Love One Another–Online and Off

Earlier this week I found myself in a phone conversation with someone with over a decade of experience in  church leadership. Yes, we were on the phone talking about social media, which just underscores my perpetual point about choosing communication tools wisely and well. Among other things, she was concerned about  the questionable quality of interaction among Christians that sometimes shows up on social media. “It’s much too snarky, too negative,” she said.  My response? “Please do not blame the tools.”

I pressed for more information.

Was the edginess coming from GenXers or Millennials? If so, they might characterize it as their form of humor.  Was the negativity coming from those in church leadership? If so, they might characterize it as blowing off steam. What happens if you respond with concern, either in public or through a back channel like email or private message? Have you considered offering the option of continuing the conversation by phone or in person?

The question behind my questions: are you willing to view social media as a tool for ministry?

Over the past four years of engagement with social media, I’ve had the privilege of observing people reach out to one another  in response to posts that were raw expressions of pain. I, too, have been the grateful recipient of tender outreach when I’ve jammed my frustration du jour into 140 characters.  And I prayerfully hope I’ve provided such comfort for others, especially those for whom gallows humor is a coping mechanism for living a life of faith these days.

On social media, as in daily life offline, we choose the lens that informs our vision. When it comes to social media, I suggest choosing to look through the lens of ministry and then answering the invitation to love one another.

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Meredith Gould
Meredith Gould, PhD, is the author of seven books, including The Catholic Home: Celebrations and Traditions for Holidays, Feast Days, and Every Day, Why Is There a Menorah on the Altar? Jewish Roots of Christian Worship, and The Word Made Fresh: Communicating Church and Faith Today. She serves on the team at The Virtual Abbey and founded the Twitter chat for church social media (#chsocm).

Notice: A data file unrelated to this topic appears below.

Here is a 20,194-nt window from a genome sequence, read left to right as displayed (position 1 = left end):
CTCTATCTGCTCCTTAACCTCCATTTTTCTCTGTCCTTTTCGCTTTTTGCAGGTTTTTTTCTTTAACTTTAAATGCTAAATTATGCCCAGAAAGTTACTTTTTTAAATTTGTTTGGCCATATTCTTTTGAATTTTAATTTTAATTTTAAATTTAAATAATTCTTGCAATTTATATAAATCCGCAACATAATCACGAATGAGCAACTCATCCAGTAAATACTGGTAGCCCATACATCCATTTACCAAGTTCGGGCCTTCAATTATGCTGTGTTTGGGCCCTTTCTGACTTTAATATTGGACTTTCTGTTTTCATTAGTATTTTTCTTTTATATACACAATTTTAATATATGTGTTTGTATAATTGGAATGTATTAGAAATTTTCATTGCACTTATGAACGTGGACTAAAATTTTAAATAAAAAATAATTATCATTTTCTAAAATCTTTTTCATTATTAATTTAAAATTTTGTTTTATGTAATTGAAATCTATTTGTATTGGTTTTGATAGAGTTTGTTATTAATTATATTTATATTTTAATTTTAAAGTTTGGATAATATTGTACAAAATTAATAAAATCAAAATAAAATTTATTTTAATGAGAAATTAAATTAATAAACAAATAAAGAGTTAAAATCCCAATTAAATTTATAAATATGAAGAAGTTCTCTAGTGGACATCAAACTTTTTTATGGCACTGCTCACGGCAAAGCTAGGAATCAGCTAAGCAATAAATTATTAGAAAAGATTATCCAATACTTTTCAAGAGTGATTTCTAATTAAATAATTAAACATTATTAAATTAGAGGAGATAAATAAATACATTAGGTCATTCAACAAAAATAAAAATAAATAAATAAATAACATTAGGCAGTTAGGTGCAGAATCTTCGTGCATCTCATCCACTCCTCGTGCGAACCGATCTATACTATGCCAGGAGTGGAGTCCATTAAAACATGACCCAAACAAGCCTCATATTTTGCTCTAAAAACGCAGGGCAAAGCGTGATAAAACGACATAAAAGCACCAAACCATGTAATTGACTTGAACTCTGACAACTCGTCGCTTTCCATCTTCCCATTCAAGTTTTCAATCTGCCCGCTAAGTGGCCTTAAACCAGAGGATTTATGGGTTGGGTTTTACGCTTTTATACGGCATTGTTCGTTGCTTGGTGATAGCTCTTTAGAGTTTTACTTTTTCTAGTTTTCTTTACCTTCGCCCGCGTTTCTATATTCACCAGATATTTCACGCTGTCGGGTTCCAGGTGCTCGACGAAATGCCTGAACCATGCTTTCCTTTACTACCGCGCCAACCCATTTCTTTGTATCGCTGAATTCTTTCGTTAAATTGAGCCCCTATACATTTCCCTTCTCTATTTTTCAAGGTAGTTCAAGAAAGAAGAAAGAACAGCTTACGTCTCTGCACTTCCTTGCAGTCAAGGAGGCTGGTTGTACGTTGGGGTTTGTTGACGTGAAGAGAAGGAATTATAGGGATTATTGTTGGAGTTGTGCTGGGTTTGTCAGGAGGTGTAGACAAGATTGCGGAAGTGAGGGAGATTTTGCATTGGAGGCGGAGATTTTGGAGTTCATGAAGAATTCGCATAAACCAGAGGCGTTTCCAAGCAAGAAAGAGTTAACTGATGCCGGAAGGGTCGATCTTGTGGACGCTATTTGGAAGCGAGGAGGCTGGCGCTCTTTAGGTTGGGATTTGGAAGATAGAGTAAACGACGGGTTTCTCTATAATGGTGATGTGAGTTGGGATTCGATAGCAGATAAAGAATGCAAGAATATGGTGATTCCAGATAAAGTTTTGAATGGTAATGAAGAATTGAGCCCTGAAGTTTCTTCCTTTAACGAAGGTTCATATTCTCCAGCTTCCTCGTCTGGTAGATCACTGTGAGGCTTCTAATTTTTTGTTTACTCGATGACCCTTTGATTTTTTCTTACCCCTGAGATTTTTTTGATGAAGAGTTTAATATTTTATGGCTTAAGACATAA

1. Excellent article – I completely agree that social media is a large outreach tool that every ministry should be involved in. The percentage of online growth is phenomenal – we just can’t ignore it. I just finished a great book about this by author Jason Caston entitled, The iChurch Method: How to Advance Your Ministry Online. I believe his book is a MUST READ for every ministry leader who desires to have a global presence online. You can find the author’s website here:

  2. Amen, I see social media as a tool for ministry. Fr. Jim Martin converted me back to Catholicism (from Unitarian Universalism) in 5 months with his Gospel reflections on Twitter. Plus, he is (I think) training his many followers in civility; he regularly confronts inappropriate posts.
    I do find it easier to spill my guts about emotional pain on Facebook. I have at least a little privacy when venting with my friends…. but I admire those who are able to do it more publicly.
    Thanks for the post, Meredith.

    • You are most welcome, Sara. Many people find that FB is a hospitable place for deep sharing, especially those who have figured out how to manage all the privacy settings. I personally prefer Twitter because it’s shorter, faster, and more immediate. Still, as much as I love Twitter, I tend to recommend people and especially organizations make FB their first foray into social media.

      • I love the way the police are using the social media outlets to grout out bad guys. Even civilians get into the act and turn people in through their posts. You know sometimes I think there really is more good than bad out there.

  3. YES. I confess to sounding off too quickly at times but I have also been saddened by the amount of mud-slinging, name-calling, harsh judgement and downright nastiness purveyed by xthose who bear the name of Christian. I pray thet henceforth I will slways stop and pray before pressing any keys.

      • I love this post for a couple of reasons. First, I think that as much as I want to rail against all of this sometimes (being a baby boomer), it’s here to stay and restrictions aren’t the answer. Secondly, though, it speaks to me of the embodiment of Ignatian Spirituality. God is where we are, facebook, twitter, the grocery store, school. The more I remember this, the more God feels present in this crazy world.


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